“I feel it’s a responsibility for anyone who breaks through a certain ceiling… to send the elevator back down and give others a helpful lift.” ~ Kevin Spacey
Tell us about yourself along with a fun fact!
In 2011 I followed my passion to give back to my community in my last few years before retirement, and joined the Computer Science and Engineering faculty at Mississippi State University where I am also a Gender Studies faculty affiliate. I am enjoying having fun and making a difference in my sunset career!
I bring software development and project management experience to the classroom from two decades of experience in the information technology division of a Fortune 100 company. My research interests include intervention strategies to increase the pipeline of underrepresented groups in computing majors, and human and social aspects of software engineering.
In November 2016, I was awarded a grant from the National Science Foundation Inclusion across the Nation of Communities of Learners of Underrepresented Discoverers in Engineering and Science (NSF INCLUDES) program. Visit msawc.org to learn more!
Favorite website / app:
My favorite tech tool is my iphone. I can stay connected anywhere!
Someone who inspires you and knowledge they have imparted:
My children inspire me to see the value in working to live, not living to work.
Challenge you’ve faced and how you overcame it:
As a software develop manager for a business critical, high visibility system, I was on my cell phone a lot in the early 2000s supporting my team and answering calls from upper management when there was a hiccup in the system. One day, walking into a retail store, my young son looked up at me when my work phone rang and said “Mom, you will not have to worry about that phone when you are dead.” It was that moment that I realized my work and family life had become unbalanced. I made a decision to return to an individual contributor role, and pursue my PhD in computer science at a local university. I believed that if I could do my part to increase the number of women in computing professions and ultimately in upper management positions in corporations, that they can change the policies and procedures that impact the lives of mothers and fathers who work in the field but also choose to raise a family.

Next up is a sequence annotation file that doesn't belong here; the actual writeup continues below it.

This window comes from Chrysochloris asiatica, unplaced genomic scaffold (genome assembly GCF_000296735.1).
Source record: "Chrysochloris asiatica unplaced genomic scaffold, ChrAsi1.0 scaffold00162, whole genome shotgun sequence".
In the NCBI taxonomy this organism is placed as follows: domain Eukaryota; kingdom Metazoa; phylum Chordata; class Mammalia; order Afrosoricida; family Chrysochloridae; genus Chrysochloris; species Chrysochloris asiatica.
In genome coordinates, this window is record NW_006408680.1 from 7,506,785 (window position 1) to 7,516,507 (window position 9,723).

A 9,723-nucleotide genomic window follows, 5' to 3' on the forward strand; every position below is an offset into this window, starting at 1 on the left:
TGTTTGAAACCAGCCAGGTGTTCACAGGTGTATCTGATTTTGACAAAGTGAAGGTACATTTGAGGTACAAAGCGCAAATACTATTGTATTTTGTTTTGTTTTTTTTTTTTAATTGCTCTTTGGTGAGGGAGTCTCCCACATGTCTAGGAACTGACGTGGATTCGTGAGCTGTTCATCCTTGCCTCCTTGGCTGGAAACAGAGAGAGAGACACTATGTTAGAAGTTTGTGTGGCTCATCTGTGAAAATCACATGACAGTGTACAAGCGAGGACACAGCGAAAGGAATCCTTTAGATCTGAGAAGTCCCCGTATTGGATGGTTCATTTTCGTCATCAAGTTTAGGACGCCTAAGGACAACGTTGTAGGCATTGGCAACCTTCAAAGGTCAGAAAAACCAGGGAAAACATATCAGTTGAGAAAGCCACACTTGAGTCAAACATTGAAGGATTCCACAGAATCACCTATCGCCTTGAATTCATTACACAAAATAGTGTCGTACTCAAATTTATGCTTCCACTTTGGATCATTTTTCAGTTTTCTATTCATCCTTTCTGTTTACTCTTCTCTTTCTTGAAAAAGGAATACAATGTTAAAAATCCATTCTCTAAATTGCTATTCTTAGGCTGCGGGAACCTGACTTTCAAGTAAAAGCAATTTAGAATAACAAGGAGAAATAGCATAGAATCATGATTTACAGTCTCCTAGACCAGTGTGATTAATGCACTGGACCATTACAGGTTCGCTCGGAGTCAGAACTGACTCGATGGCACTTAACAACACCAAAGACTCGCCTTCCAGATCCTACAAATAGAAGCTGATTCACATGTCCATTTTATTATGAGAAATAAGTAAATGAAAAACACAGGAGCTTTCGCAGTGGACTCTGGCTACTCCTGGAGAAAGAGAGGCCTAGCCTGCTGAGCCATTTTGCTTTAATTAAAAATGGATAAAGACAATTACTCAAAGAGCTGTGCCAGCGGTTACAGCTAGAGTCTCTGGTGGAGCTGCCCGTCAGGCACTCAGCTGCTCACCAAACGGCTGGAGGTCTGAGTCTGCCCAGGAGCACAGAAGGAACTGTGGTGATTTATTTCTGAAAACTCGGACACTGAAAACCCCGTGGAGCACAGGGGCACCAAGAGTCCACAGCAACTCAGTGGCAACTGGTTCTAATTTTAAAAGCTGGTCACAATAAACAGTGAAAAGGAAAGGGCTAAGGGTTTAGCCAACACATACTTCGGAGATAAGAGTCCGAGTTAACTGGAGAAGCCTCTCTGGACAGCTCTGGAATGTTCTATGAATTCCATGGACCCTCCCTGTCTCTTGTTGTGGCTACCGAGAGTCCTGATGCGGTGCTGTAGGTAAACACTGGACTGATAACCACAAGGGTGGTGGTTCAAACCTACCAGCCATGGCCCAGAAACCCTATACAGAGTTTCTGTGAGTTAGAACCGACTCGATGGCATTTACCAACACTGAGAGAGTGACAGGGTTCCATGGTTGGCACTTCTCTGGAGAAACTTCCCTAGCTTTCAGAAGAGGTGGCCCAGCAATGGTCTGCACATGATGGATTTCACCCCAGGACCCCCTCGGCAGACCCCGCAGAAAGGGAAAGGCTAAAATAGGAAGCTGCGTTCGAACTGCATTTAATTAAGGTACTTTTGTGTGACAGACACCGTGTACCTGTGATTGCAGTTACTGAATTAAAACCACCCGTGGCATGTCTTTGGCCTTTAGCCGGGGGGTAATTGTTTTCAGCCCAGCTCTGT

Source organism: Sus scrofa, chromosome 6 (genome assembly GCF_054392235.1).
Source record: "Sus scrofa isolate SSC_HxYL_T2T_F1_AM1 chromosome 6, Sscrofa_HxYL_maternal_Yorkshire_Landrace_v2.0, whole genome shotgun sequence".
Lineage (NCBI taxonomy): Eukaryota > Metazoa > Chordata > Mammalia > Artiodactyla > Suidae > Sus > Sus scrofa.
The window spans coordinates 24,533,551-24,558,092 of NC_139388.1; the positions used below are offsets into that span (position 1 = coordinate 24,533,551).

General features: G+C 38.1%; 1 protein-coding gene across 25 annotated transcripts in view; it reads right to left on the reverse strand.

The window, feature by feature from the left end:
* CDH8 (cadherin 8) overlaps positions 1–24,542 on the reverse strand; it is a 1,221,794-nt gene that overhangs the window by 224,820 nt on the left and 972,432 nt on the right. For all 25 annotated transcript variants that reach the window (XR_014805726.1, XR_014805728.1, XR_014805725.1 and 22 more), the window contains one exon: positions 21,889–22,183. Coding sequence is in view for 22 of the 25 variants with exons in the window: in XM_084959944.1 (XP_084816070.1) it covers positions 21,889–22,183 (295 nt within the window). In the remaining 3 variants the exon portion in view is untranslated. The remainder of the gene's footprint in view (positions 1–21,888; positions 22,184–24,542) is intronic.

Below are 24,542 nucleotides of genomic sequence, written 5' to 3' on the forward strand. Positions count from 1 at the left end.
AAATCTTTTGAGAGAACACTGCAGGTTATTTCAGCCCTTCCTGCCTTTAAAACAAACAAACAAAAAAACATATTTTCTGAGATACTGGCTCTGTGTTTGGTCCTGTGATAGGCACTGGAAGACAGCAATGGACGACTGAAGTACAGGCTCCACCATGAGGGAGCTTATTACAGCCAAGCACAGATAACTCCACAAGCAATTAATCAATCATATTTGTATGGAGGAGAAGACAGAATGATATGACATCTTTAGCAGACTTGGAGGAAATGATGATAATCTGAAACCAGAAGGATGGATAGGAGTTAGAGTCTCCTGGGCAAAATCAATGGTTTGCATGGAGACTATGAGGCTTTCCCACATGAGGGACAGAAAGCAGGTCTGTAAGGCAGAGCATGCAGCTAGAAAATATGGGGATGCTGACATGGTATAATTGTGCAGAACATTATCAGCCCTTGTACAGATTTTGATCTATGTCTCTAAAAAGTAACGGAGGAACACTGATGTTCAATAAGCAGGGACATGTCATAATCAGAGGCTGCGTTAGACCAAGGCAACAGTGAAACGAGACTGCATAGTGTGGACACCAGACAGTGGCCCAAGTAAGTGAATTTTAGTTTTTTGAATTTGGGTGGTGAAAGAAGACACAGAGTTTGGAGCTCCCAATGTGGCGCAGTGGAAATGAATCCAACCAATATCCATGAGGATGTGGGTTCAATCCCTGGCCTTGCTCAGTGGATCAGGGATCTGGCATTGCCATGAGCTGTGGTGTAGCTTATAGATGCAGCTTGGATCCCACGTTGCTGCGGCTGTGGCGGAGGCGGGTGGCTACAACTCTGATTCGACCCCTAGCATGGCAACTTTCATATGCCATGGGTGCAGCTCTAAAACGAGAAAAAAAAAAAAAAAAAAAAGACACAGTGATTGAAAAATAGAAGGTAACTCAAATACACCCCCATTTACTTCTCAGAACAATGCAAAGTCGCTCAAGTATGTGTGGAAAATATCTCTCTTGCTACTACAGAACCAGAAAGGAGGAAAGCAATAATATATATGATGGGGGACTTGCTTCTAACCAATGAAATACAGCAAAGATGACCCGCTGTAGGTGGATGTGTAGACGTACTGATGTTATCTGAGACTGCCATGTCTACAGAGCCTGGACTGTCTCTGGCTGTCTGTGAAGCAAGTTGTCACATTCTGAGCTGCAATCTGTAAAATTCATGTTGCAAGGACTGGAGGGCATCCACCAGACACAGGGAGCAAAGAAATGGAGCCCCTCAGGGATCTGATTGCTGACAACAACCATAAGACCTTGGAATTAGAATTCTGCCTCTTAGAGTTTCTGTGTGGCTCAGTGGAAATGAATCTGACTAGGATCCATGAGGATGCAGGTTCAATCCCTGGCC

Describe what it means for you to be a K-12 Influencer in STEM.
When I followed my passion to return to academia, I begin to look for ways to encourage young women to engage with computing. One of the first programs I implemented was the Mississippi Affiliate of the Aspirations in Computing Award (through affiliation with the National Center for Women and Information Technology). In the first group of high school girls that we recognized, I was introduced to a bright young woman who, as the child of an incarcerated mother, had been homeless for part of her high school years. By working with her to get her into other programs that provided financial and emotional support, she is now a senior in Software Engineering and working a second summer as an intern at Bank of America in North Carolina. This experience revealed to me that we need programs throughout the state to engage students on the computing pathway, and provide support that enables those students, many of them first generation college students, to stay on the pathway to further education and careers in computing. A few years later, I continue to work to evolve those programs and am able to celebrate the early success of many.
As a resident of a mostly rural state in the deep south of the United States, I believe that the primary impact is offering hope to children who may otherwise struggle to find that hope for a better life. Close to 50% of the public school population is female, and a similar percentage of the total number of school children are African American. By offering co-curricular activities that engage students from elementary to high school in computing and cybersecurity, students are able to develop self-confidence with skills (technical in addition to soft skills) that might otherwise be viewed as unattainable to them in their communities. They are also able to learn how to become good digital citizens, protecting themselves online and developing online behavior that ultimately protects others around them.
What knowledge would you impart to other K-12 Influencers in STEM?
Engaging young people in STEM is needed, but we must also work collectively to light a pathway and provide ongoing engagement and support.